Chinese Stories/Calling a deer a horse

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Background[edit | edit source]

When Qin Shi Huangdi died of illness in Shaqiu, there were three people with him: Li Si, Zhao Gao, and Ying Huhai. Li Si was the left hand man of Qin Shihuang, who had helped the emperor defeat his enemies and rule China. Huhai was the second son of the late emperor. Zhao Gao, a power-hungry eunuch, suggested killing Fusu by altering a letter from the late emperor naming Fusu as heir and crowning Huhai instead. Li Si, who was concerned whether Fusu would support him, accepted. Huhai, who was unwise, accepted as well. This is the story of how Zhao Gao came to power.

The Story[edit | edit source]

Zhao Gao was a man who was hungry for power. After declaring Huhai Qin Er Shi, the second emperor of the Qin Dynasty, he decided to control the entire government. The man brought a deer to a meeting. He showed that deer to the emperor and the officials, and said it was a great horse. The emperor, who regarded Zhao Gao as a teacher and therefore trusted him completely, thought it was a deer, and many officials thought so too. Some were afraid of Zhao Gao, but seeing that Qin Er Shi also regarded it as a horse, said nothing. Others agreed to its being a horse. Zhao Gao murdered the officials who remained silent or called it a deer.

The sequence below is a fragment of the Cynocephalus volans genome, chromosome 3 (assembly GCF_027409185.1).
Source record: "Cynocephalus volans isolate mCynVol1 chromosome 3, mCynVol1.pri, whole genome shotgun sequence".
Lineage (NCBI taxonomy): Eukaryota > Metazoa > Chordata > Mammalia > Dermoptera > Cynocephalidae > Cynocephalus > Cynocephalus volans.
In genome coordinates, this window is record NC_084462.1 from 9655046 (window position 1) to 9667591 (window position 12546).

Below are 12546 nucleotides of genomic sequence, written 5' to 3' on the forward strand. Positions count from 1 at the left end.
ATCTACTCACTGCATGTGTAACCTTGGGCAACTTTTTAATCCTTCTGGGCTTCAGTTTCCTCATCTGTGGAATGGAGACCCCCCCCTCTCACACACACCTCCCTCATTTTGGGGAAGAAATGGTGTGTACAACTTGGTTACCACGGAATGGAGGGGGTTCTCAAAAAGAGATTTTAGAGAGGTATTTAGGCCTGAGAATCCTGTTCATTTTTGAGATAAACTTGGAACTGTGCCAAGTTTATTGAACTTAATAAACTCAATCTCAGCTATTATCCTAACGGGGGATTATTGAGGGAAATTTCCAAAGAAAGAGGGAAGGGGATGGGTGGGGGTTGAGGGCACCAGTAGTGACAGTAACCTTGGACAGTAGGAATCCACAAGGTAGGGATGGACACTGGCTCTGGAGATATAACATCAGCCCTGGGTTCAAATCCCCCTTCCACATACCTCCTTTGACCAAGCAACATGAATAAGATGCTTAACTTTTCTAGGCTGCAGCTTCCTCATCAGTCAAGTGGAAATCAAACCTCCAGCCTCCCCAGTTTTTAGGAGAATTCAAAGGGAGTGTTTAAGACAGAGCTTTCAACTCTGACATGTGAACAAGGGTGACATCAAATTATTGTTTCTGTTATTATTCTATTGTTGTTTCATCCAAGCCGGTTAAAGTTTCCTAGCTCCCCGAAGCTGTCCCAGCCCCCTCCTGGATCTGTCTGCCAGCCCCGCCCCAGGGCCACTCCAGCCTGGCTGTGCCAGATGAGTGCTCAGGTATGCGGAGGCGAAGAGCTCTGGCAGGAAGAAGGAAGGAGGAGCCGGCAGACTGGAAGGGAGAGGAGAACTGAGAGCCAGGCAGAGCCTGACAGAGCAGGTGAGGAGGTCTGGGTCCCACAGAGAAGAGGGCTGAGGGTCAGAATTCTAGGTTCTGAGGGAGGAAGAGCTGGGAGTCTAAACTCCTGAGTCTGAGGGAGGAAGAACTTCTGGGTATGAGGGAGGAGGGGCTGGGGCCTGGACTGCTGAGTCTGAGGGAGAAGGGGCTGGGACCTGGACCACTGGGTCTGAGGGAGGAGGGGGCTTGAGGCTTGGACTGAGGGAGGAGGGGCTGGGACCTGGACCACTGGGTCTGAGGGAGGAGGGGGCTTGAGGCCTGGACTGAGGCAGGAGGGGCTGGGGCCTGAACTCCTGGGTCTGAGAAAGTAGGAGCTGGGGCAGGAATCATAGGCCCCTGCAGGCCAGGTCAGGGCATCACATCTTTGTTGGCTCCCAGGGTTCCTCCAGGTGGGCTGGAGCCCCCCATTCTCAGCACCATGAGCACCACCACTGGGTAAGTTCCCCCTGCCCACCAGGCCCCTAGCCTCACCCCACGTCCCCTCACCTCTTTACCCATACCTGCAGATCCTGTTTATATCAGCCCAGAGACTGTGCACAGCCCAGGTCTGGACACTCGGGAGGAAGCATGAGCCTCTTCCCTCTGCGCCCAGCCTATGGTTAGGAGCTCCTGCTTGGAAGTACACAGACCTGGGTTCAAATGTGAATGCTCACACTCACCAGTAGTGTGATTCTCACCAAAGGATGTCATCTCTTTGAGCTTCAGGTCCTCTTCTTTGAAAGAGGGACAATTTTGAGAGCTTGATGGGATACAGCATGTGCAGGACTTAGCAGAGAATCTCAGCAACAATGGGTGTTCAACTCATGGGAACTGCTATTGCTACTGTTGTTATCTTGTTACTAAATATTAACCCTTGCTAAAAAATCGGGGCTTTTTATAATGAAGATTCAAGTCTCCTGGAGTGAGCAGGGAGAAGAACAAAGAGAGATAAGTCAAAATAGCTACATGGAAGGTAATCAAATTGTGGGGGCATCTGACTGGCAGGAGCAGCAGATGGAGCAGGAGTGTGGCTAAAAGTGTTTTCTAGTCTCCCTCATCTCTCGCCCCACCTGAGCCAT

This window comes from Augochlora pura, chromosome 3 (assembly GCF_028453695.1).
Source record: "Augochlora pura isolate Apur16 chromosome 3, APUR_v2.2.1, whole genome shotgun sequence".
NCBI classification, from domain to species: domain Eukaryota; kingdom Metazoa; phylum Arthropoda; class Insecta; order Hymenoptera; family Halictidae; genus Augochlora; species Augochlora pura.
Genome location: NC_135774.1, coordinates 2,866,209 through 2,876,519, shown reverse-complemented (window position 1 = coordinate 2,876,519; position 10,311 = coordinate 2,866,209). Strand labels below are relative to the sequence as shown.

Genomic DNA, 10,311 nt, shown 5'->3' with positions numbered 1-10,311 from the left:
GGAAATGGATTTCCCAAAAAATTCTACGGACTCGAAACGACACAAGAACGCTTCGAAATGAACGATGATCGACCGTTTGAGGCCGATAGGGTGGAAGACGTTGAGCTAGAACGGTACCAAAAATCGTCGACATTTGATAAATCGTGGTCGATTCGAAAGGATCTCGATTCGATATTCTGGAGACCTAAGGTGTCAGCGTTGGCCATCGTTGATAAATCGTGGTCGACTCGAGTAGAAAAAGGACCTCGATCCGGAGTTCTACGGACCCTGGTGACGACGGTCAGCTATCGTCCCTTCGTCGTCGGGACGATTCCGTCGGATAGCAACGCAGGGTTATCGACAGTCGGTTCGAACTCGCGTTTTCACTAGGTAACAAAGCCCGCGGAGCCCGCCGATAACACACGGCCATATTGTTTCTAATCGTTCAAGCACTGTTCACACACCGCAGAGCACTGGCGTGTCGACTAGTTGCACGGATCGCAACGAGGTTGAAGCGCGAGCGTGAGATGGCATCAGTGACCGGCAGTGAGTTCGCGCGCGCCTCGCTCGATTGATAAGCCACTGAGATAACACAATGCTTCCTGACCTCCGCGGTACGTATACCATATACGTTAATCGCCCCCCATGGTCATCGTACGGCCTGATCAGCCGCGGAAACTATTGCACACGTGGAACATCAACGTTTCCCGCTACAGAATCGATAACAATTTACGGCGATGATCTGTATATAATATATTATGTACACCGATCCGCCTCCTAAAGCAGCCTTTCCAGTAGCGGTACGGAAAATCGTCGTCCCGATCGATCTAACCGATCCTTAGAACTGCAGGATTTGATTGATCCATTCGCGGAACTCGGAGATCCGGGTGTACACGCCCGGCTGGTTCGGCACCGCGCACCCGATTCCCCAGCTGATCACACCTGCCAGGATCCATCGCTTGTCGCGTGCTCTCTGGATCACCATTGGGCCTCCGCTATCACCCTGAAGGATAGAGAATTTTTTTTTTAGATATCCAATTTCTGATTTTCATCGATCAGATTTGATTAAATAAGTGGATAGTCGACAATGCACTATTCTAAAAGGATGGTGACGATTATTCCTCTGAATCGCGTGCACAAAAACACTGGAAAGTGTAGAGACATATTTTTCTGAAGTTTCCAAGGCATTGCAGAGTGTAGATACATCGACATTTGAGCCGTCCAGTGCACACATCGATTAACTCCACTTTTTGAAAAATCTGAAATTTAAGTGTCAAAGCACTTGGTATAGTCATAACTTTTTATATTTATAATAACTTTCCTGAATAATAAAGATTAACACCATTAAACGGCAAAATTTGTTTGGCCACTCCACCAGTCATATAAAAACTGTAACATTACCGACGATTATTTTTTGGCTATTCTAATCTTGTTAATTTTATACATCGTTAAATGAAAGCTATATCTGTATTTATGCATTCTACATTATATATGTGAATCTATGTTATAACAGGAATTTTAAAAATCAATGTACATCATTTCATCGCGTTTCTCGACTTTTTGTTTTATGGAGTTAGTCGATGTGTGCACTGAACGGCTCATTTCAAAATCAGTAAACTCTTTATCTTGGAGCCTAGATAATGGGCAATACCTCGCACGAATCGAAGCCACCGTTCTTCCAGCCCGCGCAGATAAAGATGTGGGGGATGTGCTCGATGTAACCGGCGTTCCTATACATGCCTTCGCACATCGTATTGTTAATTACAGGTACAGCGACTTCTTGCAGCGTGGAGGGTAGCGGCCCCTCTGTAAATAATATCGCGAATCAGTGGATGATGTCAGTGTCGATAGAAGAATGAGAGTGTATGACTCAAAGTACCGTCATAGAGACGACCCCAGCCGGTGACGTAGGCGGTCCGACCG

Zhao Gao later killed Li Si with the method of execution that Li Si invented himself. Then Zhao Gao killed Qin Er Shi and declared Ziying emperor when Liu Bang arrived at the capital. When Xiang Yu arrived, Ziying killed Zhao Gao and surrendered, thus ending the reign of the Yings as well as Zhao's rule.

Idiom & Usage[edit | edit source]

In its traditional and modern usage, the idiom 指鹿為馬 is widely used to describe a situation where a person falsely identifies a situation in order to deceive others or saying the opposite of the truth to justify an action. This is an example sentence:

如果一個污敗之人講解自己的財富和支出為老老實實,通過咬牙困難以賺來的, 有多少人會不同意; 有多少人會控訴這為指鹿為馬之虚話?

Which translates to:

If a corrupted individual tries to explain his riches and expenditures as the result of honest and gruelling difficulties, how many would disagree; how many people would call his words a deception of "calling a deer a horse"?